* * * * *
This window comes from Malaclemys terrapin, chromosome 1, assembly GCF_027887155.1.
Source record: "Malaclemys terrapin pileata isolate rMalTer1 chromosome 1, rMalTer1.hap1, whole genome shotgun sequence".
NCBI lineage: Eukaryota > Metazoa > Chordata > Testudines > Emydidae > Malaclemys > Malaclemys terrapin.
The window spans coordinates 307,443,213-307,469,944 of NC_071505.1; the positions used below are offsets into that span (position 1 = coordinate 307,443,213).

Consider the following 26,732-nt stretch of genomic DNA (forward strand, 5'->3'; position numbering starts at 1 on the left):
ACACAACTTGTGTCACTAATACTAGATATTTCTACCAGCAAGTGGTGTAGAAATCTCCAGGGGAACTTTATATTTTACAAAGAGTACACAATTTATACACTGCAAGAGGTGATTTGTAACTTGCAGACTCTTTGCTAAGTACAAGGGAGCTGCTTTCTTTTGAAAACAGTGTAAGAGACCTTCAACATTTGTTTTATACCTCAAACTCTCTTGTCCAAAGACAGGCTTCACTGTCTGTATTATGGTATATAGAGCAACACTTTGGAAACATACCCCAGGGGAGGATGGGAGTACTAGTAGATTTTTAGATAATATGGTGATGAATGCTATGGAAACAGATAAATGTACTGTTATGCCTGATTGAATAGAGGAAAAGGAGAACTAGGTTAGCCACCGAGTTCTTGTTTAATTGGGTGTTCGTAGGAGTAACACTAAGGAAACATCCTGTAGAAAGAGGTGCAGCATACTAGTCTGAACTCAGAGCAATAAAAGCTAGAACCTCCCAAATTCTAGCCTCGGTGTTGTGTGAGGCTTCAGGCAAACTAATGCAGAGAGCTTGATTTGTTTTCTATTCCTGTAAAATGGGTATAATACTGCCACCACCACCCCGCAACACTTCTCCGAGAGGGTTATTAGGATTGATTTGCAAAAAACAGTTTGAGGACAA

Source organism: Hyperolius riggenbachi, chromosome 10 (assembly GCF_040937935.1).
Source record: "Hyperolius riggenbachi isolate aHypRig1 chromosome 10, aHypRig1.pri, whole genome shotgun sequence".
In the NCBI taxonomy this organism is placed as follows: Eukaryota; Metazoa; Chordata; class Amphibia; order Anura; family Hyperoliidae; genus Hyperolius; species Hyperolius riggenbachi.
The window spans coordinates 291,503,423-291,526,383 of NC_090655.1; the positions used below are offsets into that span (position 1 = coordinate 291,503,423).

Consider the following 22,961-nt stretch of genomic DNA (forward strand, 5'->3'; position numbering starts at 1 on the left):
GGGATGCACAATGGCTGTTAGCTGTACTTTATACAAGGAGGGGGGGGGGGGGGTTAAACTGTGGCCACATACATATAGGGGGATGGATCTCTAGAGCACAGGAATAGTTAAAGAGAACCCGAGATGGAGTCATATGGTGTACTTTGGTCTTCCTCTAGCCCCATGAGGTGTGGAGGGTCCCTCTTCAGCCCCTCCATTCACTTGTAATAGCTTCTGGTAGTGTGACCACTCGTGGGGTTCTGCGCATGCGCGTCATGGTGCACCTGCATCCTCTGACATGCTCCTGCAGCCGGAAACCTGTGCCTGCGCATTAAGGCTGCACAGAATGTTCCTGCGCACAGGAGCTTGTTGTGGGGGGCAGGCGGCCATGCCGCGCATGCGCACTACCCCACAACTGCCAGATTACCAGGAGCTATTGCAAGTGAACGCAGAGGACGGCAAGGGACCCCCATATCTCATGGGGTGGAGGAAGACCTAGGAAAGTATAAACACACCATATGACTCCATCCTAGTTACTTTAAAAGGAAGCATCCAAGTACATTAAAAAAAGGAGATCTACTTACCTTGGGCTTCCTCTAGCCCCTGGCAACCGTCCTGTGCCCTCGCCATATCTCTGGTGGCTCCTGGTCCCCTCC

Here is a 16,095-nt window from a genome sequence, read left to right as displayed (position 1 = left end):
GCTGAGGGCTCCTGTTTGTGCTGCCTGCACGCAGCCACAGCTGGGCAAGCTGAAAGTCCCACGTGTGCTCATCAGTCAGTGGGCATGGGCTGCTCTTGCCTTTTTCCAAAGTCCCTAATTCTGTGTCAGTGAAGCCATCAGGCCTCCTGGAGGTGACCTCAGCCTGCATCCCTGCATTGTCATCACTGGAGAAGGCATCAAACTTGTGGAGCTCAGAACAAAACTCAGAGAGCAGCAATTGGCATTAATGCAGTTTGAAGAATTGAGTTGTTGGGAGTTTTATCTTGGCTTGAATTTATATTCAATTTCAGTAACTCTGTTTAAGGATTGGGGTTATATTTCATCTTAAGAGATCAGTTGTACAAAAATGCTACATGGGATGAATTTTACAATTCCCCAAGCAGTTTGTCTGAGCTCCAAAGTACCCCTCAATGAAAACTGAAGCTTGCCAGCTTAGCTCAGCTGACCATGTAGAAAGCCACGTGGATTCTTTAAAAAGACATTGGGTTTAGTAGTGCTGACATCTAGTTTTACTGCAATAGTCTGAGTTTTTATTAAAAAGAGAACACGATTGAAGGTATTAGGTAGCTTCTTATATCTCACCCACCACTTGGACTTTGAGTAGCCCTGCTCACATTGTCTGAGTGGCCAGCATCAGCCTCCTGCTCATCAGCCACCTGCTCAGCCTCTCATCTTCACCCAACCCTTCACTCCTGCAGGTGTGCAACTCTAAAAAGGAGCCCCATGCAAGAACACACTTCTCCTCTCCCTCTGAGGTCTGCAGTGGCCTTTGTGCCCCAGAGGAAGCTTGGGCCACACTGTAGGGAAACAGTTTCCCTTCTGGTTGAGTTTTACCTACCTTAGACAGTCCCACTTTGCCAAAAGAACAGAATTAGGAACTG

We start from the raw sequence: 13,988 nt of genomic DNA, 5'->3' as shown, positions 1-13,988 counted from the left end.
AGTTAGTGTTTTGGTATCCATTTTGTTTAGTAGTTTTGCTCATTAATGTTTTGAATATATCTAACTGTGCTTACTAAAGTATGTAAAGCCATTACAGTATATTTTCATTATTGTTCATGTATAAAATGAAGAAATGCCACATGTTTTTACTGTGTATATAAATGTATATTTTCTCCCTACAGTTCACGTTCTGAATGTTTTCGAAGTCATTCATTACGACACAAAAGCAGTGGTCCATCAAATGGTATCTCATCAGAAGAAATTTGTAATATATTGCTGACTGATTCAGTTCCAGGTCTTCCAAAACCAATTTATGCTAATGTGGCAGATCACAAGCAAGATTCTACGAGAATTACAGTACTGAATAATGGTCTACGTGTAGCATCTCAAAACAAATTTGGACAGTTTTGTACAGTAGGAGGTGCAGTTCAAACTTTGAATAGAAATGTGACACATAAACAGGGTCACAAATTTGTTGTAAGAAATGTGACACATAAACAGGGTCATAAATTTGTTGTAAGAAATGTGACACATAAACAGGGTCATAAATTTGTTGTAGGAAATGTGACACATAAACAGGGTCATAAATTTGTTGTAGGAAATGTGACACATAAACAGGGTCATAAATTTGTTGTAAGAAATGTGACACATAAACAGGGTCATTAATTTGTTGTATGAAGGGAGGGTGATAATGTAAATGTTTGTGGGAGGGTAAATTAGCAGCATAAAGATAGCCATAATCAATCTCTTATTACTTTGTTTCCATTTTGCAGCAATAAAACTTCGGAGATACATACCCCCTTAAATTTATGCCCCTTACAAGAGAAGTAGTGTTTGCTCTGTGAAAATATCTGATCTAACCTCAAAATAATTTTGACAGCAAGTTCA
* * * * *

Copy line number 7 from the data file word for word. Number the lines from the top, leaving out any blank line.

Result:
Source organism: Hyperolius riggenbachi, chromosome 10 (assembly GCF_040937935.1).